Old battles and mutual respect
Europe has been one of the great fault lines running through British politics, a source of party splits and parliamentary rebellions.
The referendum certainly didn't end tensions and divisions and there will be many more arguments over the next two years.
But one of the most striking things about yesterday's debate on the bill which would pull the UK out of the European Union, was how good tempered it was.
Perhaps the tone was established early on by those two veterans of the European argument, Kenneth Clarke and Sir Bill Cash?
During his speech, Ken Clarke insisted he was on good terms with the people he dubbed "the hard-line Euro-sceptics" because he respected their sincerity.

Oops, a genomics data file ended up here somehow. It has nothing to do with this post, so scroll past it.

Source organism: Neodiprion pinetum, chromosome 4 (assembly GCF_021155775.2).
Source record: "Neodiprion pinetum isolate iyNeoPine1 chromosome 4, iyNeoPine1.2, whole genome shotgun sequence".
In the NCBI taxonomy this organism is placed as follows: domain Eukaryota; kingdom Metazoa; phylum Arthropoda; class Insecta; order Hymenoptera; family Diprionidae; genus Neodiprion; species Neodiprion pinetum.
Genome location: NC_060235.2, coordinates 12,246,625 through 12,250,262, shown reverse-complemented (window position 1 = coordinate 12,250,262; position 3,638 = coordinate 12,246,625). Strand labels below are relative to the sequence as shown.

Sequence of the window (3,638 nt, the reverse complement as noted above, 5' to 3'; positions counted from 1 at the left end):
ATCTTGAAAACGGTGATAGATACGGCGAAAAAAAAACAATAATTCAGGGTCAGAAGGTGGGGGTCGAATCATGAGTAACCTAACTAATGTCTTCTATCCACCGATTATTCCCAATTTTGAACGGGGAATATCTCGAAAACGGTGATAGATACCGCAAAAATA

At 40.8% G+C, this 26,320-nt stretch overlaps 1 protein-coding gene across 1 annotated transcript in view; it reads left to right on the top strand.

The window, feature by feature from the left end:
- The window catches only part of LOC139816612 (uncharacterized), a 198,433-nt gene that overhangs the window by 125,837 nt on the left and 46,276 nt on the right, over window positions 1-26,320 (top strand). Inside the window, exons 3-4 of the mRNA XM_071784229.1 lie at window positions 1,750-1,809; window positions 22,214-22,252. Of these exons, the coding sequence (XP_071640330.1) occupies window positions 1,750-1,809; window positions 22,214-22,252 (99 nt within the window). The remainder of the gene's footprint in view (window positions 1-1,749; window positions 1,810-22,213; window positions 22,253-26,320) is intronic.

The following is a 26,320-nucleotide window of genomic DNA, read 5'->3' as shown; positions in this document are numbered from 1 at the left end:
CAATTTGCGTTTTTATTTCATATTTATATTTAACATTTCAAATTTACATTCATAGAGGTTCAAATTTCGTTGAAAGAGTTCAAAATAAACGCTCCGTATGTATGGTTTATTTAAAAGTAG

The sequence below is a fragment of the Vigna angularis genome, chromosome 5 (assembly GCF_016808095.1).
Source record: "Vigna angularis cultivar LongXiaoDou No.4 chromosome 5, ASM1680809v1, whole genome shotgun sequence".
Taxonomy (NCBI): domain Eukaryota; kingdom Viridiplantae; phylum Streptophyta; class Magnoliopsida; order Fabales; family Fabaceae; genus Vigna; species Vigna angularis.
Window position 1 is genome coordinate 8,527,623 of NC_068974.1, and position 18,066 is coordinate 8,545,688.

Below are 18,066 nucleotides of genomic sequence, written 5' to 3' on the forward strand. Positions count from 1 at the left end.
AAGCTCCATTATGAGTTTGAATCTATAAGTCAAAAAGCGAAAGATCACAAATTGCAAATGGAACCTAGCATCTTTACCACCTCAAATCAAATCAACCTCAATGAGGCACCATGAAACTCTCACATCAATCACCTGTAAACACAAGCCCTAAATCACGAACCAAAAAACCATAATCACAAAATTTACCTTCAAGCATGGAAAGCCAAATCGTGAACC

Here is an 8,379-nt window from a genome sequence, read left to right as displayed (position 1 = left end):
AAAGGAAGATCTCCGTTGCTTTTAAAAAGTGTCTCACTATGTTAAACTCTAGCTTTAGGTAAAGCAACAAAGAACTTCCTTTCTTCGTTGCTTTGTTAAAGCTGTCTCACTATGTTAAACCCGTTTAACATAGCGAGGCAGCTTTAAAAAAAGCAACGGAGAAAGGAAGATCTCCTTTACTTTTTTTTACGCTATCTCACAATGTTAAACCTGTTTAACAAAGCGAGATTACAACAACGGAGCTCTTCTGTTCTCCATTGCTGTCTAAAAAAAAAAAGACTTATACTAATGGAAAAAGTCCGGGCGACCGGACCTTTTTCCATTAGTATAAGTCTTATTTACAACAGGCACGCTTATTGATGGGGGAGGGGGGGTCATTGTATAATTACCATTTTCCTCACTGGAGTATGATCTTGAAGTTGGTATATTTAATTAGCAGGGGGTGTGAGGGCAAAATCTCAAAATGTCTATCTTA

And he joked that "hot tongs" wouldn't make Sir Bill Cash vote for membership of the EU.
Sir Bill returned the compliment. He paid tribute to Mr Clarke and declared: "I respect him and the way in which we have battled over these matters over all these years."
Who'd have thought we'd see such a public display of clubbable chumminess from two veterans of the bitter Maastricht rebellions?